England’s Blenheim Palace (2:41)
England’s finest noble countryside palace, home of the Duke of Marlborough and birthplace of Winston Churchill, welcomes the public with souvenirs of Britain’s story decorating the walls and beautifully landscaped vistas designed into its sublime garden.
Complete Video Script
Blenheim Palace is the Duke of Marlborough’s home. England has plenty of noble palaces in its countryside. This is my vote for the finest. Given to the first Duke of Marlborough for a great military victory, Blenheim Palace is now home to his descendant — the 12th duke of Marlborough — and he welcomes the public, whose entrance fees help maintain his huge estate.
It’s remarkable to think that two of the most important military victories in the entire history of Britain — while two centuries apart — were overseen by commanders from the same family: Churchill.
John Churchill (who was the first Duke [of Marlborough]) defeated Louis XIV and the French at the Battle of Blenheim in 1704. And Winston Churchill, who was born in this palace, won the Battle of Britain and helped defeat Hitler in World War II.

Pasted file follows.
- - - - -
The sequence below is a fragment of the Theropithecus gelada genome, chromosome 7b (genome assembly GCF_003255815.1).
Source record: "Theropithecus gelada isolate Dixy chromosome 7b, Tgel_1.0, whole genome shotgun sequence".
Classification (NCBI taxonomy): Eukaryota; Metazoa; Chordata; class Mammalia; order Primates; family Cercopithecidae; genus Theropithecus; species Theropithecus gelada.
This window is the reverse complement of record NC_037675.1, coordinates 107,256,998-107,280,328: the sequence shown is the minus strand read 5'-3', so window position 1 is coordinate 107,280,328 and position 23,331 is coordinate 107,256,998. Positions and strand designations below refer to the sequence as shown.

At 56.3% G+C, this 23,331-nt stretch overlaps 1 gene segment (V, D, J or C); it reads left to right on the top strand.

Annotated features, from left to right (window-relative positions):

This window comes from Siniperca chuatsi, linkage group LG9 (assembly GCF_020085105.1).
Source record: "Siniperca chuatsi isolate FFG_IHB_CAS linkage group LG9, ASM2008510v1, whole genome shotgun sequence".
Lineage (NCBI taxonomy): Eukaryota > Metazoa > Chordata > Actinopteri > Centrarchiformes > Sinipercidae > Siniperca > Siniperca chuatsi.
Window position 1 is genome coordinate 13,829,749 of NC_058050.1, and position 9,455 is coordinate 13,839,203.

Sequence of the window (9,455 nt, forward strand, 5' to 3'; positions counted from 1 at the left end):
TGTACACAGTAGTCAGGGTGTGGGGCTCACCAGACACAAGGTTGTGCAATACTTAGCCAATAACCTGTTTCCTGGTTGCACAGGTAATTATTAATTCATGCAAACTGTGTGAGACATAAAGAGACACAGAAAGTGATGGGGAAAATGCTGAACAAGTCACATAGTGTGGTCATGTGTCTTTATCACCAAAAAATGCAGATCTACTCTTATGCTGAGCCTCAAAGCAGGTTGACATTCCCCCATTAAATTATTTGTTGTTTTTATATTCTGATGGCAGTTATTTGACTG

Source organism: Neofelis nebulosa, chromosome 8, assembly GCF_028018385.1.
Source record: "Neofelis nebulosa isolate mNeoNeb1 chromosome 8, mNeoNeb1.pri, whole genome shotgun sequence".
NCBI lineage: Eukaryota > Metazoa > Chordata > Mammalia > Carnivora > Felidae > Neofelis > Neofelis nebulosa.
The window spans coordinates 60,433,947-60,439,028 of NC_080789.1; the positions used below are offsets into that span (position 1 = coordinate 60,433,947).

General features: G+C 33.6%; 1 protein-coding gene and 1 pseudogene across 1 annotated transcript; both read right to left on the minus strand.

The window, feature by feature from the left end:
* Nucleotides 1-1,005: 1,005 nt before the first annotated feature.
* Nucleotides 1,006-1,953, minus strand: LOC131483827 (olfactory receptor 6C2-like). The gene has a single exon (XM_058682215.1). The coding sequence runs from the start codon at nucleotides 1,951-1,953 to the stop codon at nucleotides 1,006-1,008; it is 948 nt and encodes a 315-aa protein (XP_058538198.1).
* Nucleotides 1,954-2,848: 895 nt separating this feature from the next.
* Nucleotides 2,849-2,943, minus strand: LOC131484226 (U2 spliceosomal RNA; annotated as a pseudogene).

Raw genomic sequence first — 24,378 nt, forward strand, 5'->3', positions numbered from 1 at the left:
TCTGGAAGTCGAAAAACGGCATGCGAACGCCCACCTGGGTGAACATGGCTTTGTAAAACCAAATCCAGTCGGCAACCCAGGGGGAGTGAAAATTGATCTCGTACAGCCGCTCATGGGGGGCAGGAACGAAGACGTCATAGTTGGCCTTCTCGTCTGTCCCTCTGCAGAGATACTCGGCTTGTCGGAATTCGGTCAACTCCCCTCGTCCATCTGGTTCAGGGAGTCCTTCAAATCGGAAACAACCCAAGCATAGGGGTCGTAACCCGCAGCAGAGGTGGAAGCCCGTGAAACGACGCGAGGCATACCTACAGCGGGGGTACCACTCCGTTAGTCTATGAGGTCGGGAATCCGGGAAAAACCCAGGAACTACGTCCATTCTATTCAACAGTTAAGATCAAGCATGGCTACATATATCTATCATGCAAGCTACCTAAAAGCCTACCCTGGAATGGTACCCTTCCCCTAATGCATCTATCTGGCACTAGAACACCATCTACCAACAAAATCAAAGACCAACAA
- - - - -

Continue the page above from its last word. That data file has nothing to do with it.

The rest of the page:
In the aptly named Great Hall, you’ll be dwarfed by the grandeur of the palace. A long hall leads through a series of richly decorated staterooms. These sumptuous rooms are lined with portraits of past dukes; this is number four and his family. Photos of the present duke’s family are a reminder that the palace is still lived in. Several dukes were rocked in this ornate cradle (as babies). Winston Churchill was born in this room in 1874. His golden locks — first cut when he was five years old — hang above the bed. The dining room has hosted about 300 years of fancy banquets.
The Blenheim Tapestry shows the moment the French commander surrendered to that first Marlborough — quite dashing on his white horse. In the distance we see the latest artillery, the carnage of battle, and legions of soldiers.
The remarkable “long library” was, in the 18th century, one of the finest private libraries in Europe. It’s overseen by Queen Anne, who honored the first duke by giving him this palace, which remains in his family to this day.
The palace’s enchanting gardens are vast and feel natural. But the sublime lake and beautifully landscaped vistas were carefully planned. The majestic water terraces were designed to compete with Versailles…and they do. The tea garden is an ideal place from which to ponder it all. And the column of victory, capped by the first Duke of Marlborough, oversees everything.